Government agency asked to pay back $130K tax dollars - WSMV News 4

Government agency asked to pay back $130K tax dollars

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Upper Cumberland Human Resource Agency office in Cookeville, TN. (WSMV) Upper Cumberland Human Resource Agency office in Cookeville, TN. (WSMV)
COOKEVILLE, TN (WSMV) -

An embattled government agency at the center of a News4 I-Team investigation is once again facing scrutiny, this time accused of mismanaging $130,249 in federal grant money.

An audit from the Tennessee Department of Transportation found $130,249 in questionable spending of federal transit grant money by the Upper Cumberland Human Resource Agency.

TDOT is now asking for all the money from the questionable spending be returned.

“We believe they have submitted expenses to us that were not covered under the grant,” said TDOT spokeswoman B.J. Doughty.

The News4 I-Team reported in February that TDOT auditors were zeroing in specifically claims made in a grievance by a former UCHRA employee when she was terminated.

The employee wrote that the now terminated director of UCHRA, Luke Collins, was telling employees to falsify their time.


RELATED DOCUMENT: TDOT Audit


The employee claimed Collins directed employees that even if they weren’t working on transportation projects, that they should record their time as if they were because the transportation program had all the money.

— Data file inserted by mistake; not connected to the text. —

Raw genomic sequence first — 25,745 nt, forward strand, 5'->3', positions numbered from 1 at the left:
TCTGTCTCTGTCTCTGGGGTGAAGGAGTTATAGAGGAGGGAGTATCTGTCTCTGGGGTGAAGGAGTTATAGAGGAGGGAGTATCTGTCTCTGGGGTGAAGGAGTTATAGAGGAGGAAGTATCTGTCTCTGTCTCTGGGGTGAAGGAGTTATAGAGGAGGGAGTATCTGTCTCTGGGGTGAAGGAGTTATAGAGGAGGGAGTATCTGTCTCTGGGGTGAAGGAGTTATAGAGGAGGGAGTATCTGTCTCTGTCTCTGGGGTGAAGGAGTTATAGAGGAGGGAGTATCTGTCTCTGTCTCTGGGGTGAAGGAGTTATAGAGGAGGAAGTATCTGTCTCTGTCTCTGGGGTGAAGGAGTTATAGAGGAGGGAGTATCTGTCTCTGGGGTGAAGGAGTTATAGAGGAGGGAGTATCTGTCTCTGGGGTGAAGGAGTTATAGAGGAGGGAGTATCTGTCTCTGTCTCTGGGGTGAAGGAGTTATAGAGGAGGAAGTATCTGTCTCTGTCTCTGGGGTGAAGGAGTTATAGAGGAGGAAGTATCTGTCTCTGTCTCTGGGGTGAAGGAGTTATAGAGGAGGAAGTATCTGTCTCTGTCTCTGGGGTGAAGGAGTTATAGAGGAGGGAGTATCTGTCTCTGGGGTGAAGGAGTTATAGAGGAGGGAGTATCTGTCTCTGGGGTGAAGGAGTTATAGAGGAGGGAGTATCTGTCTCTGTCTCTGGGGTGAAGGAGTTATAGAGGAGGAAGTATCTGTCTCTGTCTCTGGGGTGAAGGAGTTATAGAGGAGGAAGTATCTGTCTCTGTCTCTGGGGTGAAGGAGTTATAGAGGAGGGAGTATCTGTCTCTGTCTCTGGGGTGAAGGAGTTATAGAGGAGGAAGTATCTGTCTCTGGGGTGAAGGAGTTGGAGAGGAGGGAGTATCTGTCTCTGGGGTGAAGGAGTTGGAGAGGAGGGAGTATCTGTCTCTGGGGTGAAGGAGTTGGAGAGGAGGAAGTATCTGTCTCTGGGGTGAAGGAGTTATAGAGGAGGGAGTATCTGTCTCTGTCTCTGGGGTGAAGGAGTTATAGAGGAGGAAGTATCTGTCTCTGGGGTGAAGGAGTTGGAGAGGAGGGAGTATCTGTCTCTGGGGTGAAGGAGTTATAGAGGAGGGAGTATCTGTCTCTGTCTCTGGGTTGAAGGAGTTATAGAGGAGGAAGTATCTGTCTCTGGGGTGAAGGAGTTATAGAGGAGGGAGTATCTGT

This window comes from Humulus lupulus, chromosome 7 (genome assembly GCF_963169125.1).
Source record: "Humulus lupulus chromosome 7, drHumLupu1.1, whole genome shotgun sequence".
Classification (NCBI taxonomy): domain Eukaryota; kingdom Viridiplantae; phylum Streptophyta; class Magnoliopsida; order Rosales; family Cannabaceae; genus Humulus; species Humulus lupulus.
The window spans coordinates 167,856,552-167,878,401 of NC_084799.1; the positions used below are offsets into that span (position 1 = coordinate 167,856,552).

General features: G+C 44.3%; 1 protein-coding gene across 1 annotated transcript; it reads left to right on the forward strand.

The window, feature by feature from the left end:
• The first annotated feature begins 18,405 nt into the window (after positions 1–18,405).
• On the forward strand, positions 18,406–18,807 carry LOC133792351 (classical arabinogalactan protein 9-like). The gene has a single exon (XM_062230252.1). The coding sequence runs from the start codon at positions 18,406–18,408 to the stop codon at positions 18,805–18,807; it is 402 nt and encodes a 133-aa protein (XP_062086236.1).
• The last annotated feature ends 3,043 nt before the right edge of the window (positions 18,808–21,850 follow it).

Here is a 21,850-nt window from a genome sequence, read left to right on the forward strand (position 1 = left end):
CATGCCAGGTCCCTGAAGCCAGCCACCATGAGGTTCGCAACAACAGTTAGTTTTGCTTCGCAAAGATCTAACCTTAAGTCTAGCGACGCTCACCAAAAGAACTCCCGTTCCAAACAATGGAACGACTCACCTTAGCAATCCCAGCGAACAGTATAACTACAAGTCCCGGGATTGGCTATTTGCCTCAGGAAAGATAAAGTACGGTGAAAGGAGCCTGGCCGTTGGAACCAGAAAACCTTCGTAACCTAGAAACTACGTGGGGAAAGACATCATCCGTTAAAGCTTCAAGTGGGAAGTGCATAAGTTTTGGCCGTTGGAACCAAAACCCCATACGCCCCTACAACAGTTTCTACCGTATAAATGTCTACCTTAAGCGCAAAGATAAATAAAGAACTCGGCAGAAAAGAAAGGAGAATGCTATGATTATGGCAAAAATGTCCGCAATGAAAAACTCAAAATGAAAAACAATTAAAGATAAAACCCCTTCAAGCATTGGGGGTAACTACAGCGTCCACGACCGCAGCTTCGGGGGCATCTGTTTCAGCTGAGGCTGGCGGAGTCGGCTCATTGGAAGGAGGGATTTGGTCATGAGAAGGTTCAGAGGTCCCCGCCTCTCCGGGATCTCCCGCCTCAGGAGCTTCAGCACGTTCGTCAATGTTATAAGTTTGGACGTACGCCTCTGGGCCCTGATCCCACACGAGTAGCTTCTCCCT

Among other problems, the TDOT audit found that employees in the agency’s nutrition program were billing their salaries to the transit grants.

Mark Farley, the interim UCHRA director, reviewed the audit and feels that the agency will be able to justify some of the spending, but not all of it.

“There are definite mistakes in here that we will concur, that there is really no excuse for,” Farley said.

When asked who ultimately is responsible for the mismanagement of the money, Farley said that Collins did make uneducated statements that weren’t backed up by federal regulations.

The News4 I-Team did send a copy of the audit and a request for an interview to Collins’ attorney, but he did not respond by our deadline.

Farley said paying the entire $130,249 would drain the agency’s reserve and fears that this could hurt UCHRA’s reputation.

Doughty said this could impact how much grants are given to the agency in the future.

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